Classification of Visitors in Chattanooga Premises Liability Cases

As defined by Chattanooga law, premises liability means that a dangerous condition existed on someone else’s property that caused the person to suffer an injury. Premises liability means the premises owner is liable for someone’s injury because of a danger to their property caused the person to be injured. The Chattanooga standard of reasonable care is what a reasonably prudent person would have done in the same or similar circumstances.

If a reasonable property owner would have known about this problem and this property owner did not know about this problem, then this property owner violated their duty because they did not act like a reasonably prudent property owner would have acted. Anyone who has experienced harm or negligence while on someone else’s premises should contact an experienced premises liability lawyer about filing a claim.

Defining Property Owner’s Duty of Care

A property owner’s duty of care is what a reasonable person would do to alleviate dangers or to warn people about dangers that they cannot alleviate. This duty includes the duty to inspect their property and to know what is there and to pay attention when they see anything that might cause a problem, to pay attention when somebody tells them that might cause a problem, and then to take immediate action either to remedy the problem or to warn people about the problem and to stay away from it.

The obligations of a property owner are to make sure that where people are going to be walking on their property is free from hidden dangers or unreasonable dangers. They may not be hidden but if they are likely to cause injury then they have to take action to eliminate the problem or to warn people about the problem.

Ignorance is no excuse on the part of a property owner in Chattanooga premises liability cases. There are some hidden dangers that a reasonable property owner may not find and may not know about. In that case, they would not be liable but if a reasonable inspection and paying attention to the property would have revealed the danger, then the property owner is liable even though they did know about the danger. Ignorance of the danger is usually not an excuse if a reasonable inspection would have revealed the danger.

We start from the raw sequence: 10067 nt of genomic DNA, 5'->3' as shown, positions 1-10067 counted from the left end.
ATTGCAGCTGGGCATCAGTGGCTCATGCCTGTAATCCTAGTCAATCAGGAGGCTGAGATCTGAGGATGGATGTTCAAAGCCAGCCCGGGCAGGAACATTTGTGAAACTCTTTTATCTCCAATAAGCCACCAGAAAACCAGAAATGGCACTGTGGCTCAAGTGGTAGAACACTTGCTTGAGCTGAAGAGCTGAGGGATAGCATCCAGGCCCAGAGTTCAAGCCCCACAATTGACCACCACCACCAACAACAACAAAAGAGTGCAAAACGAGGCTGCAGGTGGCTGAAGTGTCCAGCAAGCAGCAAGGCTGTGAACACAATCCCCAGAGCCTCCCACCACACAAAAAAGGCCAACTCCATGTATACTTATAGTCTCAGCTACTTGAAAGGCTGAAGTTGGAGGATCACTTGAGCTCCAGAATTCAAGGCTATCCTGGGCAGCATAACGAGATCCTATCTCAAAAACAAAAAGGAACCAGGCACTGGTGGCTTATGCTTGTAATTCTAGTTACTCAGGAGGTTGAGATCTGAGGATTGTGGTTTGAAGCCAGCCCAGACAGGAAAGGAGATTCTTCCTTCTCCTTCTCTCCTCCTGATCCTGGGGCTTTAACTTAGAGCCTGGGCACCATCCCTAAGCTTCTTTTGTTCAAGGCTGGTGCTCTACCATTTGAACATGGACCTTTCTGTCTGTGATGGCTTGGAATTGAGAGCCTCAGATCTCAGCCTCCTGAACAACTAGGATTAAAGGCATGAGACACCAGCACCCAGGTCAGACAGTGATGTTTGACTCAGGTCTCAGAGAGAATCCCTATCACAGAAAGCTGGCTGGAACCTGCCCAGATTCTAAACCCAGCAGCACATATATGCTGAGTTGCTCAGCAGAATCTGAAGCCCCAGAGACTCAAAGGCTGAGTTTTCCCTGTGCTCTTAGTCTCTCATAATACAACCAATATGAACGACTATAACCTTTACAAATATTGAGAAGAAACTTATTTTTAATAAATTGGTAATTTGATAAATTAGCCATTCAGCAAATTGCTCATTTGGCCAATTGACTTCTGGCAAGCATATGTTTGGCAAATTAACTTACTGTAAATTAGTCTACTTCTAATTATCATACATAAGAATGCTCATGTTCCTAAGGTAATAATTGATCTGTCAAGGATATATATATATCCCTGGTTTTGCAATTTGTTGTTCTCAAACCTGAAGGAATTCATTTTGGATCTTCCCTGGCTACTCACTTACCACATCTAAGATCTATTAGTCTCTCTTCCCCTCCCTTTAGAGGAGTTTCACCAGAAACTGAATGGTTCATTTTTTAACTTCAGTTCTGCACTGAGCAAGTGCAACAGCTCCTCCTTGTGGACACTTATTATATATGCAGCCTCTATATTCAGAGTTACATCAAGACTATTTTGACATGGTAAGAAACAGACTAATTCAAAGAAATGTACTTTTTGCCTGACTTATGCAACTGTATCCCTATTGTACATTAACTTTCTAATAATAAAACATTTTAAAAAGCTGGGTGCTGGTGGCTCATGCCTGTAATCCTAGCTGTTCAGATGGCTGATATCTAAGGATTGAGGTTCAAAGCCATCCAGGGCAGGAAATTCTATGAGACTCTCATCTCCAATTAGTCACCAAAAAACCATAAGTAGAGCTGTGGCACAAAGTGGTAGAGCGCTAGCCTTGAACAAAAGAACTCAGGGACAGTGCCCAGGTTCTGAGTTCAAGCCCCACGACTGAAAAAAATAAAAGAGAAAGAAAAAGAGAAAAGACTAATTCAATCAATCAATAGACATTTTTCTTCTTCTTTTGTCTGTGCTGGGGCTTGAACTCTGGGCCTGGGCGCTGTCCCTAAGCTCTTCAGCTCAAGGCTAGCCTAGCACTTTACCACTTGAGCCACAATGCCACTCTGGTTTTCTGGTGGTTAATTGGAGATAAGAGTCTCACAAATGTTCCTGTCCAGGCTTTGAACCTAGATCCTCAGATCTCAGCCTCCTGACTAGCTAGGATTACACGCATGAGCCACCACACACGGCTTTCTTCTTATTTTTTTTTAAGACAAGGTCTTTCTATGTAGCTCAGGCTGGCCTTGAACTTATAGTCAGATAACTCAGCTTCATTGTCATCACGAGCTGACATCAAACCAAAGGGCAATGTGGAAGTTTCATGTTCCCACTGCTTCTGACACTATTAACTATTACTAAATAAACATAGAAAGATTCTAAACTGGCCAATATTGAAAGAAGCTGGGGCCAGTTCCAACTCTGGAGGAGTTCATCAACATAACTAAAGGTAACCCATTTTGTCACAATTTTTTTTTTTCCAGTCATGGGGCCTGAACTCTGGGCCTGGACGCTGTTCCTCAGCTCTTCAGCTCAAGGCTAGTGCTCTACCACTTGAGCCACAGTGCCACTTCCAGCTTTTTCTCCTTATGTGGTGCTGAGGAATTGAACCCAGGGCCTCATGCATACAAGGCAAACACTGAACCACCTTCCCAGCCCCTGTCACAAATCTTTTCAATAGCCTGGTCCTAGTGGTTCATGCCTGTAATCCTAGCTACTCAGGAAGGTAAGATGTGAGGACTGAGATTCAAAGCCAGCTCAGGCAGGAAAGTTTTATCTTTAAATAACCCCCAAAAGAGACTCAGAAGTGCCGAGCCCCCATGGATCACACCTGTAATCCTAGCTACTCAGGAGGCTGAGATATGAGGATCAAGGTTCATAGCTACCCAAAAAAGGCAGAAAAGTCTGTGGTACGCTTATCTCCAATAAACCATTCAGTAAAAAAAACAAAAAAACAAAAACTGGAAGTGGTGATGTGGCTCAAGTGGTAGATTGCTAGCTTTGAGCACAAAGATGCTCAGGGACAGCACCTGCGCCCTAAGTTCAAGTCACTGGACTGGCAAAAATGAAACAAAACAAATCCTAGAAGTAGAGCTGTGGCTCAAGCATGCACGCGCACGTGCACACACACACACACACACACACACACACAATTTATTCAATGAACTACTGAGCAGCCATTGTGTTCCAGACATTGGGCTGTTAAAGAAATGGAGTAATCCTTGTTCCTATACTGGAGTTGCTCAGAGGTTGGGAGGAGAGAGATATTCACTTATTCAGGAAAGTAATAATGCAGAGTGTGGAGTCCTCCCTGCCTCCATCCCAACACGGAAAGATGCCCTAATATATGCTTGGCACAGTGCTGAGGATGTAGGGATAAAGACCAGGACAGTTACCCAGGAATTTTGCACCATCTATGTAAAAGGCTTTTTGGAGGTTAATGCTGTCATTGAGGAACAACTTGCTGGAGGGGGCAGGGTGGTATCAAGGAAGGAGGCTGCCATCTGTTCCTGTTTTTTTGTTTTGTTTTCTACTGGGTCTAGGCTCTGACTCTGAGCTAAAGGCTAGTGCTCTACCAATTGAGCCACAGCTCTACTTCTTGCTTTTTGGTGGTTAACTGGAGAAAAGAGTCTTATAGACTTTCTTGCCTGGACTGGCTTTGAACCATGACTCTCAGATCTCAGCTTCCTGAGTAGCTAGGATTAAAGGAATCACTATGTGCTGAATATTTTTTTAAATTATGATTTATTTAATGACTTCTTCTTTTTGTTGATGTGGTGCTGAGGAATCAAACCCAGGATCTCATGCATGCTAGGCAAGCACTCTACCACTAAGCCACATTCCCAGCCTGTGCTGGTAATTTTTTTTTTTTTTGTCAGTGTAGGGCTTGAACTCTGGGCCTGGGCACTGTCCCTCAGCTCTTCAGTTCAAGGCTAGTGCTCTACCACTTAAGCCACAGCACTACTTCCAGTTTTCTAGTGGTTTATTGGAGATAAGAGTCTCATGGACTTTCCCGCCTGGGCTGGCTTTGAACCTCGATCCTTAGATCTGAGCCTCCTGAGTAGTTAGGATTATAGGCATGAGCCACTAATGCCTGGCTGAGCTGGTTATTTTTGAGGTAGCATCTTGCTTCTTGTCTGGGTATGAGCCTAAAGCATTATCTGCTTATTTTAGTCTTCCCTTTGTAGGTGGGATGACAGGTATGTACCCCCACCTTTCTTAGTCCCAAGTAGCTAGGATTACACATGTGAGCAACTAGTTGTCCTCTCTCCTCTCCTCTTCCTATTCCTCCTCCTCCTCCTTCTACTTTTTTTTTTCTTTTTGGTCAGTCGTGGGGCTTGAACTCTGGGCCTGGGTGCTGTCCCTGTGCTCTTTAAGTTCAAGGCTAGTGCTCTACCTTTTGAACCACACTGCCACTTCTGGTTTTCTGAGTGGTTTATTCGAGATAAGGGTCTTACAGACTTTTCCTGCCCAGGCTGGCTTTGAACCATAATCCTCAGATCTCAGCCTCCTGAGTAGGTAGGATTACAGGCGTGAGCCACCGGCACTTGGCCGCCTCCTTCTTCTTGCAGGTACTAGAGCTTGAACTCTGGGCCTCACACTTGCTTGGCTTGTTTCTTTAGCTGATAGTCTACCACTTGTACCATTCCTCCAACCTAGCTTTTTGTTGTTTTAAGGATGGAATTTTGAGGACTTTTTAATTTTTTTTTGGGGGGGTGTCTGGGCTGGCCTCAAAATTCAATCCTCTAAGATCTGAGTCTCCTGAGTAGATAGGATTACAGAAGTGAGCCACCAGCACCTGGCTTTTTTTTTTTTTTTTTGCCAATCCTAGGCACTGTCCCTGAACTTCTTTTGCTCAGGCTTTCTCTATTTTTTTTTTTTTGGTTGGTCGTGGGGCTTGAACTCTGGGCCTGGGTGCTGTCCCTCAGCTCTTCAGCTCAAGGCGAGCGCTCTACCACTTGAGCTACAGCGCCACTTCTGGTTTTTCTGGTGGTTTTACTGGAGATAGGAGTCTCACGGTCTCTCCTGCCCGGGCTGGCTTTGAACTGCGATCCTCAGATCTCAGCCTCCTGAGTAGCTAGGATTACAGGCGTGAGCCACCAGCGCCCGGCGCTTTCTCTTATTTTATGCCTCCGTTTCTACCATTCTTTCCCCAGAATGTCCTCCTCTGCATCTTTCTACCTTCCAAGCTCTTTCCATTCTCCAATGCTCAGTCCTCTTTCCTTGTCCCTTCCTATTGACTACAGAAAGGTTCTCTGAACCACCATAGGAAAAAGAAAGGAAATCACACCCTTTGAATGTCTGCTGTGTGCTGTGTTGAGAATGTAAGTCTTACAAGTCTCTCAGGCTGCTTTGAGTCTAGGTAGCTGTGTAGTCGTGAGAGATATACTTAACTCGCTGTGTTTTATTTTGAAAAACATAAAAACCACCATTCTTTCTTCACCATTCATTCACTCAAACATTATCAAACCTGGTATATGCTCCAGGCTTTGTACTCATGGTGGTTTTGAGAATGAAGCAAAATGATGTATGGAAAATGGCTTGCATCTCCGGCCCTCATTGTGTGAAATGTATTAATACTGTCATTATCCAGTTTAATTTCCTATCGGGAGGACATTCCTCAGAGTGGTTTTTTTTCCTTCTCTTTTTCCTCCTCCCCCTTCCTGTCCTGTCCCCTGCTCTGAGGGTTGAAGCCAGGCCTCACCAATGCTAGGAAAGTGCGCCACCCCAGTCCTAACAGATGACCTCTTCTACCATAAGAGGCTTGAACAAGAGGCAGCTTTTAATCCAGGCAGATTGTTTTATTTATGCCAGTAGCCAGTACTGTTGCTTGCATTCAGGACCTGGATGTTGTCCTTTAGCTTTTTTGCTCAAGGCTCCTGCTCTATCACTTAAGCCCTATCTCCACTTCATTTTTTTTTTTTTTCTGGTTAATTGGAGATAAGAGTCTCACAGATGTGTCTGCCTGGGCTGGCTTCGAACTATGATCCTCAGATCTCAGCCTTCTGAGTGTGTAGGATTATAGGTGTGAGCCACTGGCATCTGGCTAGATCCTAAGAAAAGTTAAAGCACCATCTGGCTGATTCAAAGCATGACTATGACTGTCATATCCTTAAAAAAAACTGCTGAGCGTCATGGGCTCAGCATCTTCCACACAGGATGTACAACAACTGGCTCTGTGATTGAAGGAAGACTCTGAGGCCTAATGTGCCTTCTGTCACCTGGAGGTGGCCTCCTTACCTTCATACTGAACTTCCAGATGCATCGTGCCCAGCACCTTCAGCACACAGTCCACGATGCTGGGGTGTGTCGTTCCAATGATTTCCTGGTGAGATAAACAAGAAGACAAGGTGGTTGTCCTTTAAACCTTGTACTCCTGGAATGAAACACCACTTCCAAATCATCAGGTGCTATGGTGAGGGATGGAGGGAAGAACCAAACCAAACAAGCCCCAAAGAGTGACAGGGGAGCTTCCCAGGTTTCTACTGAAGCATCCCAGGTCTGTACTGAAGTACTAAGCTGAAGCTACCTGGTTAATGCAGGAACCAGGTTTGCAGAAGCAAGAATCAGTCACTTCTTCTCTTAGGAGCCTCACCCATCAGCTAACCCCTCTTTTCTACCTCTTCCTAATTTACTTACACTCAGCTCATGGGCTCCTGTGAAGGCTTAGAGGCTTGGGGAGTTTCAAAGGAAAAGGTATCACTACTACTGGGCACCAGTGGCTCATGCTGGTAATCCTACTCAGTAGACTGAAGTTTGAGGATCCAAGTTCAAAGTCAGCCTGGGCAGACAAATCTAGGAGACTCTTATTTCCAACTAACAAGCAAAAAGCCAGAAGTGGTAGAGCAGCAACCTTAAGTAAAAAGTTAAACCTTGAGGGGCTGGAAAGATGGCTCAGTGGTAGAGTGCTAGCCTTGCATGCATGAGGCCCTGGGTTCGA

Distinguishing Visitor Classifications

There is not a lot of distinction for classifying of visitors in Chattanooga premises liability cases. There used to be more of a distinction but that distinction has become blurred over time. There is one main distinction that still exists, which is a trespasser. If a person is trespassing on property, then the owner’s duty to warn them about hidden dangers is not as great. But if a person is an invitee or a guest on their property, their duty to inspect warn.

Property Invitations

An invitation to a property is broad and it includes people who come to the person’s property for normal business purposes. If the person is open to the public to conduct business and anybody who comes to their property, not necessarily planning to do business but just to get information or even to maybe try to sell the person something, it would be considered a permissible entry onto the property as an invitee or a guest. The person would owe a duty to protect those people from dangers.

Local Trespassing Laws

Trespassing in regards to the classification of visitors in Chattanooga premises liability cases, is entry onto a property without permission. Permission can be implied like if a salesman comes and knocks on the person’s door, they have implied permission to come and knock on the person’s door. If the person tells them that they have to leave their property, then they come back again later, then they do not have that implied permission. If a person is coming onto the person’s property, not for a legitimate purpose, then they would be a trespasser.

If a person comes on for any type of illicit purpose, if they come onto the person’s property for any unlawful or inappropriate purpose, then they would be a trespasser. If they come onto a part of the property that is not open and it is not available to a person to walk in freely, they would also be a trespasser. They can go from being a guest to being a trespasser simply by climbing a fence or going through a gate or a door or something like that.

Role of the Attractive Nuisance Doctrine

The attractive nuisance doctrine in Tennessee says if a person has something on their property that would look like a good place to play for children, and then the person needs to take steps to protect children from getting hurt at that place on their property. It basically requires a property owner to recognize that children will not conform to the standards that we expect of adults to avoid trespassing. The children will not avoid trespassing and will not use the discretion to not go where they are not allowed to go.

The classification of visitors in Chattanooga premises liability cases can apply children because they tend to go where they are not supposed to go. A property owner must take steps to make sure that nothing on their property attracts children which can then hurt them. Equipment or construction materials or other dangerous materials can cut, crush, choke, poison, or injure children. Swimming pools or bodies of water can drown children. In these cases, the property owner has a duty to make sure children are not easily able to get to those parts of the person’s property.

Chattanooga Premises Liability Lawyer